A Matter of Trust | Dear Diane
Houston Journal, 19 June 1998: Every time I come Diane is a little less alive in her bodily functions. This time feels very heavy—the hospital bed feels like the beginning of the end. On the TV today they were talking about an ALS cure by 2000. I don’t think Diane will make it that long.
So much for my forecasting. Diane lived until 2006.
During this June visit I witnessed the episode Diane describes below. Yes, I made notes about it in my journal. Diane kept notes in her head, waiting to download them to the computer. You’ll see, given the length and complexity of the piece, that she’s able to write again, thanks to electronic wizardry and the patient work of several angels. The piece is about Diane and her husband Clay.
A Matter of Trust
We have established a system for spelling out the words I can no longer articulate when I’m away from my computer. We divided the alphabet into five ‘rows,’ each beginning with a vowel. My conversation counterpart counts down the row and I indicate the correct one. They then recite the letters in that row watching for my eye to signal they have reached the correct letter. With very little practice, the rows are memorized. Laborious, but reliable. Right? Read on.
One, two, three . . . W-R-I-
Hold on. I need to get something to write this down. Okay, W-R-I-.
One, two, three, four, five, six – What’s the matter? Isn’t W-R-I- right?
Should I keep spelling? All right then.
One, two, three . . . –T-E. Write?
You want me to write this down? I am writing this down!
What do you think I was . . . Oh, that’s right! I wasn’t to start with.
This ‘dialog’ ended with resolution. Too often these Burns & Allen routines remain in tension.
One, two, three . . . L-O-O-K –Look?
ON THE (With a few repeats I was able to convey these two words verbally.)
One, two, three . . . P-R-I-N-T –Print? No? More letters?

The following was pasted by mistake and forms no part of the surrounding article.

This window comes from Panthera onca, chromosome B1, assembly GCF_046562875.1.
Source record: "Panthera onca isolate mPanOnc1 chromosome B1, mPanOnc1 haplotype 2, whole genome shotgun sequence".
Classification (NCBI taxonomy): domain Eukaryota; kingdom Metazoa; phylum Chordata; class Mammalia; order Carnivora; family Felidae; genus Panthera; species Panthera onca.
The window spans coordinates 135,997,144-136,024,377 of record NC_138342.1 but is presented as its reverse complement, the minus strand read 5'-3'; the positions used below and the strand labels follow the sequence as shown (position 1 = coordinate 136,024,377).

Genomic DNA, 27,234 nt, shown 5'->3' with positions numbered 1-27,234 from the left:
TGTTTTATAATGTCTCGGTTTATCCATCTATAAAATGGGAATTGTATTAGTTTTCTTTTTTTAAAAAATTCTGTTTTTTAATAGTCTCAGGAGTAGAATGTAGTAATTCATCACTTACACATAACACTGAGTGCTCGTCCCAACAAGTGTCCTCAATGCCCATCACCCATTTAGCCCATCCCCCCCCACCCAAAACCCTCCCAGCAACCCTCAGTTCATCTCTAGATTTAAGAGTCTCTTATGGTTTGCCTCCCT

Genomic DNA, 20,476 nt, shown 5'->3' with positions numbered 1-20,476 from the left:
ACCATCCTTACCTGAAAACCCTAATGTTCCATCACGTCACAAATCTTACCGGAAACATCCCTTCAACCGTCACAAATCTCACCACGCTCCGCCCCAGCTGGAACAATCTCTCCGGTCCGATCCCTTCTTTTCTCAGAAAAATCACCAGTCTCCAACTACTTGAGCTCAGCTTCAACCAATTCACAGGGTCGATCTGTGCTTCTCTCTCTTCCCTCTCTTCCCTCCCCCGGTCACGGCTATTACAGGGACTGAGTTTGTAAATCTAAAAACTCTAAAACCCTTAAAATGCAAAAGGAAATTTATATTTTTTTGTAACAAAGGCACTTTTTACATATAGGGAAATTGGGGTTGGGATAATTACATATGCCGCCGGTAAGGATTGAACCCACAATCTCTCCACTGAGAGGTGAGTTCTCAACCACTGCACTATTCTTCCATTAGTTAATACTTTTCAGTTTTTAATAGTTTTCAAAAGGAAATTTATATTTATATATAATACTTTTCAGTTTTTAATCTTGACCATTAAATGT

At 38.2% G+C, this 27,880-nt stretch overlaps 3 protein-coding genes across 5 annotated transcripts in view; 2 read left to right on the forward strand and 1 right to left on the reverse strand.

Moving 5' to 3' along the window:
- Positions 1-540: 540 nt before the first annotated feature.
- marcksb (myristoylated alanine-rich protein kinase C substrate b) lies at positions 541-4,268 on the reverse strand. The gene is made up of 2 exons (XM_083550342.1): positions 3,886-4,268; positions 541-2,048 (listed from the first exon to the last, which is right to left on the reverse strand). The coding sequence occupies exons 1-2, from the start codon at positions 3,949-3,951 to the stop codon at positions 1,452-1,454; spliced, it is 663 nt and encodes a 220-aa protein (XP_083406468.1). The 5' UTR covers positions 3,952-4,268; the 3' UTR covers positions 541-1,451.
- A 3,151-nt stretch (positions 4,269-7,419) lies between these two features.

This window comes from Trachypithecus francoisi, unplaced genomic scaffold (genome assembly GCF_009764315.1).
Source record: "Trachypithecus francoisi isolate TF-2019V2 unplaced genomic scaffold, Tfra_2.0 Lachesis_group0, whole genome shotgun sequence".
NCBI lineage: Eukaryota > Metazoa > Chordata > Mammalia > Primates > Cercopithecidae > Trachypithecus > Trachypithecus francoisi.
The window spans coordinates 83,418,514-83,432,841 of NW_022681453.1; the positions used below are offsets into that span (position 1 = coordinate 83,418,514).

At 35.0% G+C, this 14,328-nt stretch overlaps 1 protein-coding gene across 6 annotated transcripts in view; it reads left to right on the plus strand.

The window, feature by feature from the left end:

One, two . . . -E-R –Printer? What about the printer?
(I have no doubt that my agitation and disgust were not concealed.)
I’m not getting it. I’m sorry, I can’t understand you. You want me to spell again?
One, two, three . . . L-O-O-K –Look? Printer look? What does that mean?
Is something wrong with the printer? You want me to look at it?
I was quite unglued at this point. Somehow Clay eventually understood he needed to “look on the printer” and found the information I had printed for my eye exam the next morning. I don’t think Clay ever realized he forgot the first three words of the sentence. He was irritated with me for expecting him to read my mind, for giving up and crying when he was desperately trying to understand. I was more than a little p.o.’d that he was too tired to think straight, that he thought somehow this mess was my fault.
For someone who has always been an articulate communicator these episodes are maddening. I can be comfortable with disagreement and I can accept being wrong (though it is rarely necessary!); but I don’t sleep well if I have been misunderstood by someone important to me. I have always been sensitive to interaction needing clarification whether I am participant or observer.
ALS has certainly multiplied my opportunities to be misunderstood in recent weeks. When Clay and I first began encountering these communication dead-ends I felt compelled to clarify all my words and the feelings behind my behavior. Those attempts required time and energy neither of us had. I now realize that with Clay it isn’t necessary.
I am confident of his continuing love even if he does think I have responded to him unfairly or unkindly. Likewise, I trust he knows that my love for him does not depend on his ability to meet all my needs. We have invested years of trust in our marriage. It’s time to relax and enjoy our return.
I remember this interchange with Clay. I couldn’t help thinking of David and me, and what life would be like if he were my primary caregiver, and we and our family were up against a relentless disease like ALS.
Your comments about being sensitive to interaction needing clarification remind me of the meeting with our parents in 1993. You and David were my witnesses, under strict orders not to speak on my behalf (or I would stop you!).
During one tense interchange, our father kept insisting on interpreting me his way. You were sitting beside me. Suddenly you couldn’t take it any longer! You began trying to explain what I was saying. I reached over, put my hand on your arm, and told you thanks, but no thanks. You stopped immediately and went back into silent witness mode. No fun, I’m sure.
Every time I visited with you I witnessed the trust you and Clay had in each other. I also witnessed tense situations, and wondered how you could hold it together. Yet through it all, you and Clay played it by heart, without the notes and without a director.
Which reminds me — Bill Supplee has joined the heavenly choir. As have many of our friends and yours from Bible college days. Hold a space for me.
Love and hugs,
© Elouise Renich Fraser, 6 November 2014